A U.S. regulator wants to restrict banks from using arbitration clauses that prevent unwitting consumers from filing group lawsuits, setting up another clash with the financial services industry.
The Consumer Financial Protection Bureau said Wednesday it was starting a rulemaking process that could make financial firms more accountable to consumers. The proposals the CFPB is considering wouldn’t entirely ban arbitration clauses, but would make them more difficult for companies to impose.
Wording buried in many contracts for credit cards and bank accounts deny consumers the right to take part in group lawsuits, according to the CFPB. That allows the companies to avoid giving consumers bigger payouts, the agency said in a statement.
“Many violations of consumer financial law involve relatively small amounts of money for the individual victim,” CFPB Director Richard Cordray said in prepared remarks on Wednesday in Denver. “Group claims often are the only effective way consumers can pursue meaningful relief for harms that can add up to large amounts of money for financial providers.”
The start of the rulemaking process is likely to be a point of contention between the agency and financial firms that say the CFPB burdens it with costs that sometimes are passed to consumers. Business groups including the U.S. Chamber of Commerce have argued that arbitration prevents unnecessary lawsuits and leads to lower consumer prices because companies will charge less if they don’t face the risk of litigation.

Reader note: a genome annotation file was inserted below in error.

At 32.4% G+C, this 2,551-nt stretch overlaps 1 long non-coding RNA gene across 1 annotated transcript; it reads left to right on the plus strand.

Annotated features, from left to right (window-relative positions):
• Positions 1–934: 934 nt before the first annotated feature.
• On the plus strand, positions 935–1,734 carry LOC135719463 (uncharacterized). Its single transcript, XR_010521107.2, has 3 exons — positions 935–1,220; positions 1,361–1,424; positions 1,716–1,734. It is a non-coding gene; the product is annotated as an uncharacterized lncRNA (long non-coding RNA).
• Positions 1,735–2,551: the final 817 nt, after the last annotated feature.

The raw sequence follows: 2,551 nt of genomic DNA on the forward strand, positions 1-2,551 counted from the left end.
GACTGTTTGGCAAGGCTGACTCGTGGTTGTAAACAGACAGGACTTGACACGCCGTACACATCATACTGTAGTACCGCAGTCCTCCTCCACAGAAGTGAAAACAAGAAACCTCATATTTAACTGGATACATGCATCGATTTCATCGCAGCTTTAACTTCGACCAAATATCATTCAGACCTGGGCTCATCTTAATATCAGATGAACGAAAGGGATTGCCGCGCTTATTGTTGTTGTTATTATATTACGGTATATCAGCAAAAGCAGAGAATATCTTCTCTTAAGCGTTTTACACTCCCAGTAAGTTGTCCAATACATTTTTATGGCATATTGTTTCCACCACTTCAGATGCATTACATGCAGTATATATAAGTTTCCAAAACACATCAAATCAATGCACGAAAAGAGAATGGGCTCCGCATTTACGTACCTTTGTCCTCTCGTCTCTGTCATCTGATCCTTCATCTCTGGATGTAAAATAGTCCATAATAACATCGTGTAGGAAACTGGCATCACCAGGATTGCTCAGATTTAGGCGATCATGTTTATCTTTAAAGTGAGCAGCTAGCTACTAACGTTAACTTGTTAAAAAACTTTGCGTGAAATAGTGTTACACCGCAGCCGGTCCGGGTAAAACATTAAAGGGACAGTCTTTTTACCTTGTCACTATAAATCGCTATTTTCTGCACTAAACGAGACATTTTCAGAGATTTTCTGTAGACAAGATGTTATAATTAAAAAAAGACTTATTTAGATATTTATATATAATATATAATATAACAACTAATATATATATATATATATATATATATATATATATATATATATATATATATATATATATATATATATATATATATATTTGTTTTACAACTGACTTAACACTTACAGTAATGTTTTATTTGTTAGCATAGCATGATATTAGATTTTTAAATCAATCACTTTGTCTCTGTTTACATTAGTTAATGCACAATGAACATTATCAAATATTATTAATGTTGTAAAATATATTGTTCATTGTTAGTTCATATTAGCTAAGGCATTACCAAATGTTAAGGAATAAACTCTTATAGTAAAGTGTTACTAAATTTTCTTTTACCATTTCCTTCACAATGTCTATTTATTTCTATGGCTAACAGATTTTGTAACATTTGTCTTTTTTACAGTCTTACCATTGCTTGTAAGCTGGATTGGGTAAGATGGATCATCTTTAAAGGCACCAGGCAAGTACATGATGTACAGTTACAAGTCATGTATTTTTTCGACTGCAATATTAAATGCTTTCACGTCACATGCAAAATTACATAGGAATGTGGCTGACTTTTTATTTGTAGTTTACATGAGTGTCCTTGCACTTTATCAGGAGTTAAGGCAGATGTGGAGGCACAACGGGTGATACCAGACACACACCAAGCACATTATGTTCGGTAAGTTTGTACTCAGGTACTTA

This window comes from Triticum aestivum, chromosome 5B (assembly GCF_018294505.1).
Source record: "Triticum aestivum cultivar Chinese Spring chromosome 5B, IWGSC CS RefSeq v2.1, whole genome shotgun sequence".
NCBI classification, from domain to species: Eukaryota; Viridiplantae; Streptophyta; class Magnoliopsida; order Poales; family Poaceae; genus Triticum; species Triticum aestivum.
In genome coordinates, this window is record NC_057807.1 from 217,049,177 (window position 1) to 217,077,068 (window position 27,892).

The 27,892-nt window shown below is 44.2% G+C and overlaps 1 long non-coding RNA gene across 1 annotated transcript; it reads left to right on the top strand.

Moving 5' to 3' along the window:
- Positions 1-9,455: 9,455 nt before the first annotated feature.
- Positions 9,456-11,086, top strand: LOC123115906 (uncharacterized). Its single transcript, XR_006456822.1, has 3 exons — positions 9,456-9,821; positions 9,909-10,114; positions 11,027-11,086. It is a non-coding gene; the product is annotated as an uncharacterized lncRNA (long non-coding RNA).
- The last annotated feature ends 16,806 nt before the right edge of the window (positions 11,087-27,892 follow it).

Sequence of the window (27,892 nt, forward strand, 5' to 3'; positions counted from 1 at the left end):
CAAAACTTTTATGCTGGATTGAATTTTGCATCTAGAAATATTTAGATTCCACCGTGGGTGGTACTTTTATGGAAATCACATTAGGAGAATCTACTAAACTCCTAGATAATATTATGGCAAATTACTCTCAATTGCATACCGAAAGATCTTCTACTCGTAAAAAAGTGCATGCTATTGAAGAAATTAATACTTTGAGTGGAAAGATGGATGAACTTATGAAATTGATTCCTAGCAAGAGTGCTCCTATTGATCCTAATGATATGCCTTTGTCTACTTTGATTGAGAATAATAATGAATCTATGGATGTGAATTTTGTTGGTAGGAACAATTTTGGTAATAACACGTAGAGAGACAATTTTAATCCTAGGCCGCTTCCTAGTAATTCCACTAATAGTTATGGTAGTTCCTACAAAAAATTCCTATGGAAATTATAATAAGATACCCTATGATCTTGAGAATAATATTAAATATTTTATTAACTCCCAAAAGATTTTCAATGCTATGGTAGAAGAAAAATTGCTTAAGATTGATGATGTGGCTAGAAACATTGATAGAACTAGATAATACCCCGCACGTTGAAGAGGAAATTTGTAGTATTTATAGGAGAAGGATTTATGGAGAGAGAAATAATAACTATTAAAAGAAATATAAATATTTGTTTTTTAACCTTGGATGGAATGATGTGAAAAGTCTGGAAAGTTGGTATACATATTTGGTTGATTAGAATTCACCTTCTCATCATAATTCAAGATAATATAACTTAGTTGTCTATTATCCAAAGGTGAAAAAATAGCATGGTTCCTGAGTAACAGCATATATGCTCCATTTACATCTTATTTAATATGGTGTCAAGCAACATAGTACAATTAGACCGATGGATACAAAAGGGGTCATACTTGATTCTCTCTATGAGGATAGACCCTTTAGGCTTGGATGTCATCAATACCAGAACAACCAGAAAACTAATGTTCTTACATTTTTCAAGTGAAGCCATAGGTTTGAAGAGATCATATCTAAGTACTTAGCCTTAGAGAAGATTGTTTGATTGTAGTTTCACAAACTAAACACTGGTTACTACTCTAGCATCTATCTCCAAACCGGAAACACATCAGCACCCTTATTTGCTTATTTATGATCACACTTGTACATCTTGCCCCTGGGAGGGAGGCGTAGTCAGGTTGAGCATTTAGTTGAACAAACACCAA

“A CFPB ban on pre-dispute arbitration helps only one group: class action plaintiffs’ lawyers,” the Chamber of Commerce’s Center for Capital Markets Competitiveness said in a statement. “Consumers will have fewer avenues and a longer process for resolving their disputes.”
The CFPB, a signature achievement of Senator Elizabeth Warren, a Massachusetts Democrat, was created in 2010 under the Dodd-Frank Act to regulate mortgages and credit cards.
The agency is “inclined to significantly curtail the use of mandatory arbitration clauses” for credit cards and deposit accounts, Isaac Boltansky, an analyst in Washington with Compass Point Research & Trading, said in a note Monday. Such rules “could ultimately result in higher operational and litigation expenses for impacted companies.”
When credit-card issuers have faced suits seeking class-action status, companies invoked arbitration clauses to keep squabbles out of court almost two-thirds of the time, according to a study released by the CFPB in March. The agency was required to complete the study under Dodd-Frank before issuing new regulations.